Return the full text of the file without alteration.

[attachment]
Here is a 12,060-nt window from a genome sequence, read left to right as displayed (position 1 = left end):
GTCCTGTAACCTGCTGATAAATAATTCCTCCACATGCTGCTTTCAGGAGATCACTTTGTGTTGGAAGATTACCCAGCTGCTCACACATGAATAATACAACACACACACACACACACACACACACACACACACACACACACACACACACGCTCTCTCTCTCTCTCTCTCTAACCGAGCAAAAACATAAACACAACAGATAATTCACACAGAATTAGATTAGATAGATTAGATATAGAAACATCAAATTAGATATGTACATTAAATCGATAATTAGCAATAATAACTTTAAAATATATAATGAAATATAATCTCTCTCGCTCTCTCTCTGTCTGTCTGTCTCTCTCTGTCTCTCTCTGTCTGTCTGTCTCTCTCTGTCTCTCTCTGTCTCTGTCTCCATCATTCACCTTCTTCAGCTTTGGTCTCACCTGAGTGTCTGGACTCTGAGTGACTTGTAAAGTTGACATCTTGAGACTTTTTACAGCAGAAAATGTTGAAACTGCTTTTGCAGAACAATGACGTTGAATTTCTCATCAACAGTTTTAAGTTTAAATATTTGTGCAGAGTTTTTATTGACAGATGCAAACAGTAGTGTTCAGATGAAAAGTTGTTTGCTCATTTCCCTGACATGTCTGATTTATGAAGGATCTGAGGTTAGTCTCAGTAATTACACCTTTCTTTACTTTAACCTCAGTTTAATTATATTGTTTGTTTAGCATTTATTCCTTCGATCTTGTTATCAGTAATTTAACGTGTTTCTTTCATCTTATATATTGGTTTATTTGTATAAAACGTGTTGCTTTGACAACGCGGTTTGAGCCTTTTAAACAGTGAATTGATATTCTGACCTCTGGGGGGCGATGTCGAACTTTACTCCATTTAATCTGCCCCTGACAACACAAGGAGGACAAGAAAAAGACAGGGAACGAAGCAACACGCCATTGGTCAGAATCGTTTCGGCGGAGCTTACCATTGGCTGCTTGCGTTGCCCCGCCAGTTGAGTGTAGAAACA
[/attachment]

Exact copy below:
Here is a 12,060-nt window from a genome sequence, read left to right as displayed (position 1 = left end):
GTCCTGTAACCTGCTGATAAATAATTCCTCCACATGCTGCTTTCAGGAGATCACTTTGTGTTGGAAGATTACCCAGCTGCTCACACATGAATAATACAACACACACACACACACACACACACACACACACACACACACACACACACACGCTCTCTCTCTCTCTCTCTCTAACCGAGCAAAAACATAAACACAACAGATAATTCACACAGAATTAGATTAGATAGATTAGATATAGAAACATCAAATTAGATATGTACATTAAATCGATAATTAGCAATAATAACTTTAAAATATATAATGAAATATAATCTCTCTCGCTCTCTCTCTGTCTGTCTGTCTCTCTCTGTCTCTCTCTGTCTGTCTGTCTCTCTCTGTCTCTCTCTGTCTCTGTCTCCATCATTCACCTTCTTCAGCTTTGGTCTCACCTGAGTGTCTGGACTCTGAGTGACTTGTAAAGTTGACATCTTGAGACTTTTTACAGCAGAAAATGTTGAAACTGCTTTTGCAGAACAATGACGTTGAATTTCTCATCAACAGTTTTAAGTTTAAATATTTGTGCAGAGTTTTTATTGACAGATGCAAACAGTAGTGTTCAGATGAAAAGTTGTTTGCTCATTTCCCTGACATGTCTGATTTATGAAGGATCTGAGGTTAGTCTCAGTAATTACACCTTTCTTTACTTTAACCTCAGTTTAATTATATTGTTTGTTTAGCATTTATTCCTTCGATCTTGTTATCAGTAATTTAACGTGTTTCTTTCATCTTATATATTGGTTTATTTGTATAAAACGTGTTGCTTTGACAACGCGGTTTGAGCCTTTTAAACAGTGAATTGATATTCTGACCTCTGGGGGGCGATGTCGAACTTTACTCCATTTAATCTGCCCCTGACAACACAAGGAGGACAAGAAAAAGACAGGGAACGAAGCAACACGCCATTGGTCAGAATCGTTTCGGCGGAGCTTACCATTGGCTGCTTGCGTTGCCCCGCCAGTTGAGTGTAGAAACA